Opinion filed December 31, 1924.
From a judgment of the District Court of LaMoure County, Wolfe, J., plaintiff appeals.
Lemke Weaver, for appellant.
"A court of equity is the appropriate tribunal for enforcing an equitable lien." Jones, Liens, § 93. "The usual mode of enforcing an equitable lien is by an order of sale of the property to which it is attached." Perry v. Board of Missions, 102 N.Y. 99.
"It is settled beyond question that a court of equity is the appropriate tribunal for the enforcement of an equitable, as distinguished from a statutory or common law lien." 17 R.C.L. § 27 Liens.
"Lands, but not claims to lands may be sold by a court of equity to discharge a lien." 17 R.C.L. § 27. Blight v. Bank (Ky.) 17 Am. Dec. 136; Vallette v. White, Water Valley Canal Co. 4 McLean, 192; Ridgely v. Inglehart, 3 Bland, 540; 1 N.Y.S.R. 169; Pierce v. Palmer, 23 Hun, 507; Buchan v. Summer, 2 Barb. Ch. 165."
"An assignment of title deeds by way of security operates as an equitable mortgage on the interest in the land acquired by the plaintiff under the title deeds." Hill v. Eldrid, 49 Cal. 398; Grain v. Aldrich, 38 Cal. 514."
"An equitable mortgage may be created by deposit of the title deeds of a legal or equitable estate, as security for the payment of money, or by a conveyance legal in its form of an equitable estate for that purpose. If created in the former method it must be foreclosed by a suit in equity to establish the lien and for a sale, if the debt, interest and costs are not paid by a given day; but if by the latter it may be foreclosed in the original way." Marvis v. Dutcher, 16 Wis. 307. Deposit of title deeds have been held to create an equitable lien or mortgage in Gale v. Monis, 29 N.J. Eq. 222; Griffin v. Griffin, 18 N.J. Eq. 104; Hutzler v. Phillips, 26 S.C. 136; Hackett v. Reynold, 4 R.I. 512.
"Where a lien is given and no method of enforcement or foreclosure is provided, a court of equity in virtue of its general jurisdiction over liens and trusts will take jurisdiction to protect and foreclose such lien." Avery Drug Co. v. Ely Robertson Barlow Drug Co. 69 So. 931. See also § 167, 3 Pom. Eq. Jur. 2d ed."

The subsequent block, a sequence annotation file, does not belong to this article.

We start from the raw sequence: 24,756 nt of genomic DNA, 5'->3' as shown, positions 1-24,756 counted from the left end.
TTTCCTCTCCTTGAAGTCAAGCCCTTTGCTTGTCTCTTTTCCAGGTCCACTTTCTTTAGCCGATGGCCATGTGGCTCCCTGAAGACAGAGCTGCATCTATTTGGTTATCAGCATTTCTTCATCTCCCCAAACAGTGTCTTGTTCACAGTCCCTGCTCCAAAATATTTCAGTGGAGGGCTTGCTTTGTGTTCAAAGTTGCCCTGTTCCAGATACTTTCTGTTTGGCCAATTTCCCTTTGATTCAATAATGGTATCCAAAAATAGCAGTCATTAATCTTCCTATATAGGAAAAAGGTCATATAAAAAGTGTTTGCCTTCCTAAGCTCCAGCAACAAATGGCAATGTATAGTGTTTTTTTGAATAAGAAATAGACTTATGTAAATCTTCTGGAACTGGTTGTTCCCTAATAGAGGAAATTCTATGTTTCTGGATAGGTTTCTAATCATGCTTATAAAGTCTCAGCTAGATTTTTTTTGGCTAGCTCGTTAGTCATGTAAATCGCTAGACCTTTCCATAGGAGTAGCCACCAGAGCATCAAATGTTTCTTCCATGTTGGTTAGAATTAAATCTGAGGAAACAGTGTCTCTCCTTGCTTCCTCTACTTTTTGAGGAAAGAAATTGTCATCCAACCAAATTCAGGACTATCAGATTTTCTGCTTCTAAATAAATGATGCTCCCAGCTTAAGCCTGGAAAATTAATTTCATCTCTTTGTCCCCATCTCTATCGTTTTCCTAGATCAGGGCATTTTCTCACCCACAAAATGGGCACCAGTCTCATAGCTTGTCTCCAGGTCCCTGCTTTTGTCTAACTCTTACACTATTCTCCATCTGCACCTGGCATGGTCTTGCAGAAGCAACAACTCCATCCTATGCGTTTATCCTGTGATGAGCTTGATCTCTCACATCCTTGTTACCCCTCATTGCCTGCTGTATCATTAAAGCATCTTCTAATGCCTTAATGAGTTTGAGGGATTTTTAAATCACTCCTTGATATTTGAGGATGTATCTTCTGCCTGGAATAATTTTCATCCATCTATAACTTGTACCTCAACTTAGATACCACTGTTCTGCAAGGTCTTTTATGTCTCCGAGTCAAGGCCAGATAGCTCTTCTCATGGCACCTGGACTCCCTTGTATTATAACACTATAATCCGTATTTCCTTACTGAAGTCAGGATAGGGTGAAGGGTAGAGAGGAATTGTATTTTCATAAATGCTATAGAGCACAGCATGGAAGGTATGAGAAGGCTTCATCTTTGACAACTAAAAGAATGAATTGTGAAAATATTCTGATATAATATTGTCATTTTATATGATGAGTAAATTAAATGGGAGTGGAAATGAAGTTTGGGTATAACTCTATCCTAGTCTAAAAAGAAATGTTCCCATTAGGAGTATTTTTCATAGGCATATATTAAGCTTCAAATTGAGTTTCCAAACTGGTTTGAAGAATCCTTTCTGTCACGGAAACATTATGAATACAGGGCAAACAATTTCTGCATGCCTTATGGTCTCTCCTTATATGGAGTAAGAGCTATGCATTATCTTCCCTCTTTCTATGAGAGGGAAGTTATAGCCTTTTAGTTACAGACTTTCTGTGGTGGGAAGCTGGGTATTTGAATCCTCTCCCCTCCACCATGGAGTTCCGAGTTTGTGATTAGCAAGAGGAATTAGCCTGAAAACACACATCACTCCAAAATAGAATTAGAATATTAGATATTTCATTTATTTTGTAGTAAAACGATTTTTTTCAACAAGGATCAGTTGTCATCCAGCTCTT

"Where a mortgage at the time of taking his mortgage has knowledge or legal notice of a prior conveyance, mortgage or other lien on the property, he takes subject thereto." Boyd v. Boyd (Iowa) 104 N.W. 798; Ball v. Ball, 26 Wis. 390, 105 N.W. 953; First Nat. Bank v. Caldwell, 4 Dill. 314."
"An assignment of a debt is complete where there is a delivery of a book account." Porter v. Bulland, 26 Me. 448; Akin v. Meker, 60 N.Y.S.R. 697."
"The delivery of an unrecorded deed by the grantee to the grantor with the intention that it should operate as a mortgage to secure taxes and other advances while the property was unoccupied, and in the constructive possession of the grantor constituted a valid, equitable mortgage." Jennings v. Augir, 215 Fed. 658.
"If a transaction resolves itself into a security whatever may be its form and whatever name the parties may choose to give it, it is in equity a lien." Flagg v. Mann, 2 Sumn. 495, 533, 17 R.C.L. 604.
Hutchinson Lynch, for respondent.
"It is held in England that on the deposit by a debtor of his title deeds as security for a loan, an equitable mortgage arises which is not within the statute. The English doctrine has some following in the United States but the most generally accepted American rule is to the contrary." 20 Cyc. at p. 223.
Koop v. Reiter, 22 L.R.A. 273; Bloomfield State Bank v. Miller, 44 L.R.A. 387, and 75 N.W. 569.
The defendant, State Bank of Verona, brought an action against the above named defendant, Alfred Hanson, and the above named plaintiff, Oliana Hanson, to foreclose a mortgage on certain lands in LaMoure County, in this state, which mortgage had been executed and delivered to it by the defendant, Alfred Hanson. Shortly thereafter the above named plaintiff, Oliana Hanson, brought this action to foreclose an equitable lien which she claimed upon the same premises. Alfred Hanson and State Bank of Verona were named as defendants therein. The defendant, Alfred Hanson, made default. The State Bank of Verona, interposed an answer wherein it asserted that its mortgage was a lien prior and superior to any lien plaintiff might have. The parties agreed that the two actions be tried together. They were so tried. In this case, viz.: — the action brought by Oliana Hanson to foreclose an equitable lien, the trial court held that the plaintiff did not have an "equitable lien which can be made the subject of foreclosure under our laws." Judgment was entered accordingly, and plaintiff has appealed.